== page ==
Build a virtual operation or factory

Visual Components 3D manufacturing simulation software is a tool for building digital replicas of existing or proposed manufacturing operations. Once constructed, the model executes production schedules as they would run in the physical world (which is one technique for validating model accuracy.) The model can then be used to run what-if scenarios. These can take any form of interest, such as dealing with a machine breakdown, exploring the impact of new product variants, or evaluating possible responses to shifts in customer demand.

Manufacturing simulation is a powerful tool for gaining deeper insights into workflows within a factory. It highlights bottlenecks and helps explore ways of improving throughput, reducing transport distances, or balancing lines.

When planning a new facility, simulation is a tool for ensuring every option is explored and ROI is maximized. Used as a virtual sandbox, it reduces risk while letting the manufacturing engineering team explore innovative ideas that might otherwise not receive proper consideration. Here is an example of how manufacturing simulation can be used as an opportunity to identify the most optimal investments in a production system.

Visualize the digital twin for improvements

Establishing communication links between a simulation and the physical factory turns the model into a digital twin. Data transfer ensures the model duplicates reality, with equipment in the model running at the same speeds, suffering the same downtime, and achieving the same yields as that out on the factory floor bringing the inefficiencies into the spotlight. This makes it an even more powerful tool for improving understanding of what’s happening now and exploring improvement ideas.

Companies that are re-shoring can use digital twins to lock in sustainability and efficiency gains. They do this by experimenting with production flows and assessing the impact of new technologies like autonomous mobile robots in packaging and warehousing areas, all within the same model.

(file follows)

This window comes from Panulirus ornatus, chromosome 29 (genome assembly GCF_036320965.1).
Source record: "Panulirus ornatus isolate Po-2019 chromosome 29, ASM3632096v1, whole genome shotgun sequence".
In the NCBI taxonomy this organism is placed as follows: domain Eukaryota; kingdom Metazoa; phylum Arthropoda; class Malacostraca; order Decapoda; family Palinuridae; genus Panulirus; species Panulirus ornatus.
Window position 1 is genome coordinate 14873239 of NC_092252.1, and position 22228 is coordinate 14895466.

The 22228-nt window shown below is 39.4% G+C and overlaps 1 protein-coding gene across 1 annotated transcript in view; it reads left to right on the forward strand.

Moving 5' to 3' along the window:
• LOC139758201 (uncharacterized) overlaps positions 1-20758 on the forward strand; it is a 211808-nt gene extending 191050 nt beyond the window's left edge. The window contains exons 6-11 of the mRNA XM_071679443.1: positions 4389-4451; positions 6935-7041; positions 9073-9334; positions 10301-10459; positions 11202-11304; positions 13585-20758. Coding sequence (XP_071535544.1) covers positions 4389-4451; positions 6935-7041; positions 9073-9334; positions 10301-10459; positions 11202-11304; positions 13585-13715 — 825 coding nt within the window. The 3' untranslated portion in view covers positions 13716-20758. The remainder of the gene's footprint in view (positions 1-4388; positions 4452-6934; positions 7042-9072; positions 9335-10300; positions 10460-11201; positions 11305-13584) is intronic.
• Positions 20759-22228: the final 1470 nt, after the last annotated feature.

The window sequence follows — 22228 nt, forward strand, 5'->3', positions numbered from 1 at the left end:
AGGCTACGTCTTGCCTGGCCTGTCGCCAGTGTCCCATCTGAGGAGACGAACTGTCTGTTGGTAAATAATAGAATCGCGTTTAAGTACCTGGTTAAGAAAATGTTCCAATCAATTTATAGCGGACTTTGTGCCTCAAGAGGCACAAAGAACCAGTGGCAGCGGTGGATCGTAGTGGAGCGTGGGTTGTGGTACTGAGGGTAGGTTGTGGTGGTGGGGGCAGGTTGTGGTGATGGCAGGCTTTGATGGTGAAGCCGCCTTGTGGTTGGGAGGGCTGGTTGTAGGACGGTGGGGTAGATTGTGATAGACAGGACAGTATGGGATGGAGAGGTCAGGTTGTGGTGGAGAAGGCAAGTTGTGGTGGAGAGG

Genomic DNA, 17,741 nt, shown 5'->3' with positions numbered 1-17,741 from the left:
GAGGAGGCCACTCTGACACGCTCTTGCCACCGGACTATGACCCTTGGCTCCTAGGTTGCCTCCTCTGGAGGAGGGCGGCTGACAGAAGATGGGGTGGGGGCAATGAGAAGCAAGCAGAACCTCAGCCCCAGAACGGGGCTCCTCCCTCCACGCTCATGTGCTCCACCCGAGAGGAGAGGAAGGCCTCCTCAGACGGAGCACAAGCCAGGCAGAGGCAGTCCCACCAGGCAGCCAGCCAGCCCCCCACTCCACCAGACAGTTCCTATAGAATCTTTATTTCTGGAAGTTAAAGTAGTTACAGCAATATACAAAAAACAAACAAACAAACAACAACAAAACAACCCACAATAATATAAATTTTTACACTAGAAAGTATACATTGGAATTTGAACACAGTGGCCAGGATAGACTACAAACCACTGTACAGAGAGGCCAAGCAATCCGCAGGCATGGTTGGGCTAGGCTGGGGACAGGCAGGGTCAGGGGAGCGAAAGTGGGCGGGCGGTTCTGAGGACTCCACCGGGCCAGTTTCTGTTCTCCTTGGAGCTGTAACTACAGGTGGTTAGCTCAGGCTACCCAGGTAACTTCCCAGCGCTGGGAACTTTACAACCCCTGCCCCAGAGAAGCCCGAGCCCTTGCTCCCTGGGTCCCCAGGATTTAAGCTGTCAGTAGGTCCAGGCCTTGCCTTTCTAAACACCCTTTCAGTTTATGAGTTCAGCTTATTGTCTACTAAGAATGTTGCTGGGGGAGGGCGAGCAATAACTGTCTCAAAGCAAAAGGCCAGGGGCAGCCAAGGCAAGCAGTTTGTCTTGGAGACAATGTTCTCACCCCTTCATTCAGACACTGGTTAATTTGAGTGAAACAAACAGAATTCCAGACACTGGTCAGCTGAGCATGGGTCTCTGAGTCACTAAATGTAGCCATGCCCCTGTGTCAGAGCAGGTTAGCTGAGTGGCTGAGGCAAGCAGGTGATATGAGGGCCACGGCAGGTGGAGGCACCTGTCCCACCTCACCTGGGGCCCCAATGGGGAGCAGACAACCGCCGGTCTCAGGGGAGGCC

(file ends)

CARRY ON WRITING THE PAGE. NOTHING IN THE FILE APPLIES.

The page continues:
The sustainability challenge

For manufacturers, sustainability means getting more from less, and simulation can help with meeting customer expectations and conforming to regulatory requirements. It can help identify and then address resource-intensive operations and reduce waste throughout the production process. Focus areas could include the re-use of raw materials, forklift, and AGV movements, reducing equipment downtime and associated impacts, and reducing spending on production planning and plan execution.

Simulation helps find opportunities and reduces risk in reshoring

Given current political and economic realities, reshoring seems set to continue for the foreseeable future. Companies looking at bringing production back to their countries of origin like the US must however be aware of the complexity of the process and how long it can take.

Manufacturing simulation and Offline Robot Programming are powerful solutions for analyzing production processes and exploring improvements in a risk-free way. Used as part of a re-shoring project, these solutions will smooth the transition to localized production while providing tangible benefits in terms of sustainability, agility, and cost optimization. They also help with avoiding delays and compressing the project timescale.

To learn more about simulation and offline robot programming and what it could do for your manufacturing business, contact Visual Components to arrange a discussion.

Further reading